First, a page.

Since the mid-2000s soft power approaches to counter and prevent violent extremism (C/PVE) have increasingly been implemented by civil society, state actors and UN agencies internationally. Education is a critical and previously undervalued component in PVE, as it has only recently begun to attract significant scholarly and policy attention. This article briefly reviews the emerging field of education and PVE, and argues that it could benefit from drawing on insights from research on education about diverse religious and non-religious worldviews and PVE in Australia. Our research indicates that these types of educational initiatives can assist with addressing religious vilification, discrimination and interreligious tensions, and also with building religious literacy and social inclusion of young people, thereby minimising risks of alienation and vulnerability to extremism. We also argue that a critical approach to education about religions can assist young people to identify religions’ ambivalent role in contributing to both cultures of violence–direct and structural–and cultures of peace. We present a case study on learning about diverse worldviews in Victoria, Australia in this article to illustrate our arguments and finally make a series of recommendations regarding religion, education and PVE, and cosmopolitan peacebuilding strategies more broadly.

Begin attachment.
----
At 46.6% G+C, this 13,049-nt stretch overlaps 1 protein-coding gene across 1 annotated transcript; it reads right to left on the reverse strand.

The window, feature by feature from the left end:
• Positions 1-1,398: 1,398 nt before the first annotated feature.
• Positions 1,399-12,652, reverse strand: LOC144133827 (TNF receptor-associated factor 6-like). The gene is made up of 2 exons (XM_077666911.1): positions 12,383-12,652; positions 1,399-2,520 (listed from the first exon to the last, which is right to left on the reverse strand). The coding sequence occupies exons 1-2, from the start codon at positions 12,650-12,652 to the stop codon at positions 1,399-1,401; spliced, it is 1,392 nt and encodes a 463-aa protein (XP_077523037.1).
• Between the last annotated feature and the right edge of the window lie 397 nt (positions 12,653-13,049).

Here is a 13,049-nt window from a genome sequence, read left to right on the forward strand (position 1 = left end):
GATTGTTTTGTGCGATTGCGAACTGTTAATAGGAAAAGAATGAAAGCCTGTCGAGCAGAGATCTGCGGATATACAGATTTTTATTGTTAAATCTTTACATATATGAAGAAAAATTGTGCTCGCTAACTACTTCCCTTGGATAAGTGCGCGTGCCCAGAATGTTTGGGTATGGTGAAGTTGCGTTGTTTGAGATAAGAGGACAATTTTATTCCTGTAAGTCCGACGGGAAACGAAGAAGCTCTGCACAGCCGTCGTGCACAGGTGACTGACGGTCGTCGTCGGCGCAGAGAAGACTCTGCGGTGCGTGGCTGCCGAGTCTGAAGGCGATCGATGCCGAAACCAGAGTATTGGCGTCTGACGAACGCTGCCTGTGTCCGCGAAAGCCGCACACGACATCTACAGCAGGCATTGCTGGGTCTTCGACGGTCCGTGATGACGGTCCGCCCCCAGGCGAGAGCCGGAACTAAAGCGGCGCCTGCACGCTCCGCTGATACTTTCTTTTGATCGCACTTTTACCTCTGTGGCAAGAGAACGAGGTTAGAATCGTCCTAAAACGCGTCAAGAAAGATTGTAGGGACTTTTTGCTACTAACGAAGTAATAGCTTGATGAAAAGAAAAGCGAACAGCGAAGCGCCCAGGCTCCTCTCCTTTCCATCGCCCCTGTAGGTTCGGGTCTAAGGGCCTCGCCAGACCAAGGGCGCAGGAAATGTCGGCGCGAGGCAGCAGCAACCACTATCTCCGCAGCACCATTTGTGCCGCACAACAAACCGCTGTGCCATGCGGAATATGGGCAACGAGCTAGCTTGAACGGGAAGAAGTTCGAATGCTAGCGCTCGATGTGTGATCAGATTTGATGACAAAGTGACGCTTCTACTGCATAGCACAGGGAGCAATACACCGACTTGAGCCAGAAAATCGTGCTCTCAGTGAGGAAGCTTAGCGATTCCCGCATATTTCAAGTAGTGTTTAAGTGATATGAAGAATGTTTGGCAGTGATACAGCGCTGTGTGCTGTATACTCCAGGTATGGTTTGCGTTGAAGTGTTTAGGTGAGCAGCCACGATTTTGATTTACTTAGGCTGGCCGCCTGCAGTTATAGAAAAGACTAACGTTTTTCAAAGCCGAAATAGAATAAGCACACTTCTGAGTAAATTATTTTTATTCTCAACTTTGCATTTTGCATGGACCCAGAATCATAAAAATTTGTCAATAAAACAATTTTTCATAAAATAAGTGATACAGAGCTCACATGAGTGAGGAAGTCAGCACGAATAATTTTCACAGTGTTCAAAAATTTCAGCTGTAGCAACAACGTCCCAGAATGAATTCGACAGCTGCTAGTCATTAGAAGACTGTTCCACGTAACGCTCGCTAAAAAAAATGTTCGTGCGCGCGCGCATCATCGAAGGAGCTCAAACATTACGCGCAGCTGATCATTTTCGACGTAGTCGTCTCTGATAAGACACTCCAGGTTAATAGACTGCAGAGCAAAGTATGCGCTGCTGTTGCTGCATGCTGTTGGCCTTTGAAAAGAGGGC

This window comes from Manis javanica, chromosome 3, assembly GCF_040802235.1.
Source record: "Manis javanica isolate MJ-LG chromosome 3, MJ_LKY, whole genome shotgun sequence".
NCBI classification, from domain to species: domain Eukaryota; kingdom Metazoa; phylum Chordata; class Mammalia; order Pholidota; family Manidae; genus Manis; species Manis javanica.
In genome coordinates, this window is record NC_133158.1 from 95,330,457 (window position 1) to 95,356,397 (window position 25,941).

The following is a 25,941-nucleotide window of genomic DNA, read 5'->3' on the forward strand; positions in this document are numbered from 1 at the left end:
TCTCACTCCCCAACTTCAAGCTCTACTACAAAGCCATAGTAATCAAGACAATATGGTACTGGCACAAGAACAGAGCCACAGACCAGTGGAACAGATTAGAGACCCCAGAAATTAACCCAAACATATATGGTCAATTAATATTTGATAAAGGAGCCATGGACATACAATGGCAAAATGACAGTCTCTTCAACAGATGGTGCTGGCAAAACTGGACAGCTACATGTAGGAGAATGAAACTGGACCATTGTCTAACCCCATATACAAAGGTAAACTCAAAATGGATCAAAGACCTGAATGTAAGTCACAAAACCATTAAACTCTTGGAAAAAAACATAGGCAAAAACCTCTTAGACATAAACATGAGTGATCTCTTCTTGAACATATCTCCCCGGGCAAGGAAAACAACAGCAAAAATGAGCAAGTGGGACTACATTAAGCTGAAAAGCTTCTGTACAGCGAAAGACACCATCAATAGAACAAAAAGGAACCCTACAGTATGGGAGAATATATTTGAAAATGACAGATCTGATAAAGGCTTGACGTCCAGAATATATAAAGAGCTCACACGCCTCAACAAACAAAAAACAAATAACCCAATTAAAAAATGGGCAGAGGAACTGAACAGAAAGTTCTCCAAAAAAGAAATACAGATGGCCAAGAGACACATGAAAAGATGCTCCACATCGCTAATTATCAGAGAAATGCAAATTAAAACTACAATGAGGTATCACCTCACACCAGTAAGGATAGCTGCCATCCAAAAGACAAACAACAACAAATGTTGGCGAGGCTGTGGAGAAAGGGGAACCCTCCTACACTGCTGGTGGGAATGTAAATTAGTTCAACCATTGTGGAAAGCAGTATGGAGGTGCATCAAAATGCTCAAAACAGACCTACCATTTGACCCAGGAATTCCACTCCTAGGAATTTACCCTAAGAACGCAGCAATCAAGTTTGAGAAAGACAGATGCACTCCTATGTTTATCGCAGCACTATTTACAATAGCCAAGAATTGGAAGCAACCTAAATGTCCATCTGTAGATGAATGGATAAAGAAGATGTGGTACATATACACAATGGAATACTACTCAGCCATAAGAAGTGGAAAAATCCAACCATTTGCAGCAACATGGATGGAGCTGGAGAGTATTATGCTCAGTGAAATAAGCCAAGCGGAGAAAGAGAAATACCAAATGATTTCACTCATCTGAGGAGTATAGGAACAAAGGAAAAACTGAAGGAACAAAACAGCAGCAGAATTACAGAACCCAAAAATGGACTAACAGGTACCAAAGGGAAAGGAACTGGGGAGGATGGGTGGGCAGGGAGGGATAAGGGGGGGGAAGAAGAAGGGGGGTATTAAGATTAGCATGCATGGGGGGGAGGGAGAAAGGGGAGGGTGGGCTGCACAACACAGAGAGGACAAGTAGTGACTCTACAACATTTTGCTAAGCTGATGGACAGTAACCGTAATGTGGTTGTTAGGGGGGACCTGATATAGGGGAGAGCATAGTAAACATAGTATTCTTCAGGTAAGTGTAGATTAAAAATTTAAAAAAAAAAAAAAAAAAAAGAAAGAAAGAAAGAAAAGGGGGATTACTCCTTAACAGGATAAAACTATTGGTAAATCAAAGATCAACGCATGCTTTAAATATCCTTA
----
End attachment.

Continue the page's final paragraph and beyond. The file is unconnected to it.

- preventing violent extremism